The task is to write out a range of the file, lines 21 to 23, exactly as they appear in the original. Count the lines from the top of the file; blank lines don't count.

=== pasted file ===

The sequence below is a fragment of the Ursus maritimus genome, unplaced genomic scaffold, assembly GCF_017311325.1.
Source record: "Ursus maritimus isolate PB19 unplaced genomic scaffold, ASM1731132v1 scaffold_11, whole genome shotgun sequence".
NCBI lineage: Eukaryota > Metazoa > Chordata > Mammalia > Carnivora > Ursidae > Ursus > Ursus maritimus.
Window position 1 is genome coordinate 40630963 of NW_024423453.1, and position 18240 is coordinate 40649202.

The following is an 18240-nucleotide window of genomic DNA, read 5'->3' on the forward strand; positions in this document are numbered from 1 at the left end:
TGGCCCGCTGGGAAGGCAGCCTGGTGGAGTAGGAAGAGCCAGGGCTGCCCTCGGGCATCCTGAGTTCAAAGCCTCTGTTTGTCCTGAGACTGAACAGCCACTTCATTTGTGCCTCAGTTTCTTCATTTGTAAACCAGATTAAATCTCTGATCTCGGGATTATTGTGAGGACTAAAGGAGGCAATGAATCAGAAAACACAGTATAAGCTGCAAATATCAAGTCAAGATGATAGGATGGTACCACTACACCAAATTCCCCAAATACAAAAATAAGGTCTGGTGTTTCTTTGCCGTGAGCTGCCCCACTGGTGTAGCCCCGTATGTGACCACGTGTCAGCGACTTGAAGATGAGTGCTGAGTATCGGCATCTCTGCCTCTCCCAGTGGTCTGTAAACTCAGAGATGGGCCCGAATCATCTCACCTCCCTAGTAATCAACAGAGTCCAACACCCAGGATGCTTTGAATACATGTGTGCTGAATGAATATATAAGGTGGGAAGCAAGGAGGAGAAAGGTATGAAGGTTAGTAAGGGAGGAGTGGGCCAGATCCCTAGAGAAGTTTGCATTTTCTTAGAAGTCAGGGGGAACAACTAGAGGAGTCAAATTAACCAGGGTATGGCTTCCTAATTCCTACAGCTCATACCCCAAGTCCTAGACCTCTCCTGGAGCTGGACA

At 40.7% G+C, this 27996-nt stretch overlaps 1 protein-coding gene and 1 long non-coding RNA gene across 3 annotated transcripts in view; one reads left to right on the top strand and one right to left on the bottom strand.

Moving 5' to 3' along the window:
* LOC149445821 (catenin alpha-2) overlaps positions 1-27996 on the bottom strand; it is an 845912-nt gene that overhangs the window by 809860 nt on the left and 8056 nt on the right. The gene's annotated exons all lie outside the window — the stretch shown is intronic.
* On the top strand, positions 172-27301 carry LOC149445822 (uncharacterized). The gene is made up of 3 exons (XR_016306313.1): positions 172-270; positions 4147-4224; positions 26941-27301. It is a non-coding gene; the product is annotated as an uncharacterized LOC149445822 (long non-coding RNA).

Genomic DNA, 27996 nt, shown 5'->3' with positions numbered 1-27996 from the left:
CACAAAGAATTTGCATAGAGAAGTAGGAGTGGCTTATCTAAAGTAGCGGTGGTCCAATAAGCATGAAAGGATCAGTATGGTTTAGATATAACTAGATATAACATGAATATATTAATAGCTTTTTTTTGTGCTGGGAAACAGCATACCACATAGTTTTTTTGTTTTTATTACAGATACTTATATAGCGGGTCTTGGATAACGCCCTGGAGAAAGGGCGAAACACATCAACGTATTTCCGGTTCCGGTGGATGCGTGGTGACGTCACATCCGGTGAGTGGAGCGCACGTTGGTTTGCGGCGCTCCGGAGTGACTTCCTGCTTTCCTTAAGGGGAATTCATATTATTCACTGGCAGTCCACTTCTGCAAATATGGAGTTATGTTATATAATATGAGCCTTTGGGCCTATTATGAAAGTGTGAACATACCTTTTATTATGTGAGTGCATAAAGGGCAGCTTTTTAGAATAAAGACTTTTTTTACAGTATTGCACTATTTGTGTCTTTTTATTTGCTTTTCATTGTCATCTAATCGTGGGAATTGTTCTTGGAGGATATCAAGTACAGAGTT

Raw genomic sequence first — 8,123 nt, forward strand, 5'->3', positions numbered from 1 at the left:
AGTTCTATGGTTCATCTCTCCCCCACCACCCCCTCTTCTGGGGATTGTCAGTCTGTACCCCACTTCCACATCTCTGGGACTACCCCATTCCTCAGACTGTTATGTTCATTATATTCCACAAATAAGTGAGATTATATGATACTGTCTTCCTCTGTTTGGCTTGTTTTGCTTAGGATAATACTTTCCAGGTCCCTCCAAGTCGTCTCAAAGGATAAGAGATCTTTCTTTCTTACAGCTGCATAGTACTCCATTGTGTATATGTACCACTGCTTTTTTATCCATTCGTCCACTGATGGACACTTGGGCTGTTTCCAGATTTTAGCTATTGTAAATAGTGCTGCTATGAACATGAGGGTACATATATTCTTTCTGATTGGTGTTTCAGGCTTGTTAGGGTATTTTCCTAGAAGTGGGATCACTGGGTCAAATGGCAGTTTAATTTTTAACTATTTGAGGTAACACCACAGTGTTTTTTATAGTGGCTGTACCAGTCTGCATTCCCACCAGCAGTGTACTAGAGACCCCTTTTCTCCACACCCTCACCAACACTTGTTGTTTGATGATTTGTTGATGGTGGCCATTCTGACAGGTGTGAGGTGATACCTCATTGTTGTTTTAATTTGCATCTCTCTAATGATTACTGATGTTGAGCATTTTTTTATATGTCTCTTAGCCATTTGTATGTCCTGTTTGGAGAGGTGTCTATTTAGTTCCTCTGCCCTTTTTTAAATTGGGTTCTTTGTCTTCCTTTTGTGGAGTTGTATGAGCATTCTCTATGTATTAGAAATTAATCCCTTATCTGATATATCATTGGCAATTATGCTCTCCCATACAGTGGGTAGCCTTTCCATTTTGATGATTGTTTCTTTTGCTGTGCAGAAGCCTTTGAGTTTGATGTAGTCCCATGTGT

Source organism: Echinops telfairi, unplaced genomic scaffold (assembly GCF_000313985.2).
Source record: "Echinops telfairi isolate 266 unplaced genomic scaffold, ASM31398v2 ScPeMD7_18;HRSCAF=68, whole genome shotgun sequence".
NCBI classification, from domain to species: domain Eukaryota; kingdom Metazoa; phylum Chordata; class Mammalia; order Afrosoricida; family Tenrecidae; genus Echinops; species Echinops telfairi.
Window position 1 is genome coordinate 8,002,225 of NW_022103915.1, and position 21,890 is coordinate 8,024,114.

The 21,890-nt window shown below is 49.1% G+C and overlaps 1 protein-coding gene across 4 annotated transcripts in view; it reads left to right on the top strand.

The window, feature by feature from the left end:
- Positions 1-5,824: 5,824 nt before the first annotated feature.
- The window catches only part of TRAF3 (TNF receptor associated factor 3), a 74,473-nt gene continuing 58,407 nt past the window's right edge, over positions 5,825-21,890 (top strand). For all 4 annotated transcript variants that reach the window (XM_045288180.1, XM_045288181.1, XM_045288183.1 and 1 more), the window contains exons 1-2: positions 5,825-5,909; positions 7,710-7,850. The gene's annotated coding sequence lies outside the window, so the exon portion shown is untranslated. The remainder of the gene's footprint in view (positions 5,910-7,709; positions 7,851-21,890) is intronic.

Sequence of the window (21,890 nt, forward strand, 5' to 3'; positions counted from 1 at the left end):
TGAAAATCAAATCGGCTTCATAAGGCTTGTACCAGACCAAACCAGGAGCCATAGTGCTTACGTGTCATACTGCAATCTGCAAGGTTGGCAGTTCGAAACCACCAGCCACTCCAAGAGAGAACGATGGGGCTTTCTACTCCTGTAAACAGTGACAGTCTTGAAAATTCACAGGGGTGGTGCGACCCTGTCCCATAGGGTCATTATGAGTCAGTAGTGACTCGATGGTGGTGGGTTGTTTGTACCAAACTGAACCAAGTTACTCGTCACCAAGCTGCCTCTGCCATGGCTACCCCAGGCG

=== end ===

- Positions 1-5,824: 5,824 nt before the first annotated feature.
- The window catches only part of TRAF3 (TNF receptor associated factor 3), a 74,473-nt gene continuing 58,407 nt past the window's right edge, over positions 5,825-21,890 (top strand). For all 4 annotated transcript variants that reach the window (XM_045288180.1, XM_045288181.1, XM_045288183.1 and 1 more), the window contains exons 1-2: positions 5,825-5,909; positions 7,710-7,850. The gene's annotated coding sequence lies outside the window, so the exon portion shown is untranslated. The remainder of the gene's footprint in view (positions 5,910-7,709; positions 7,851-21,890) is intronic.

Sequence of the window (21,890 nt, forward strand, 5' to 3'; positions counted from 1 at the left end):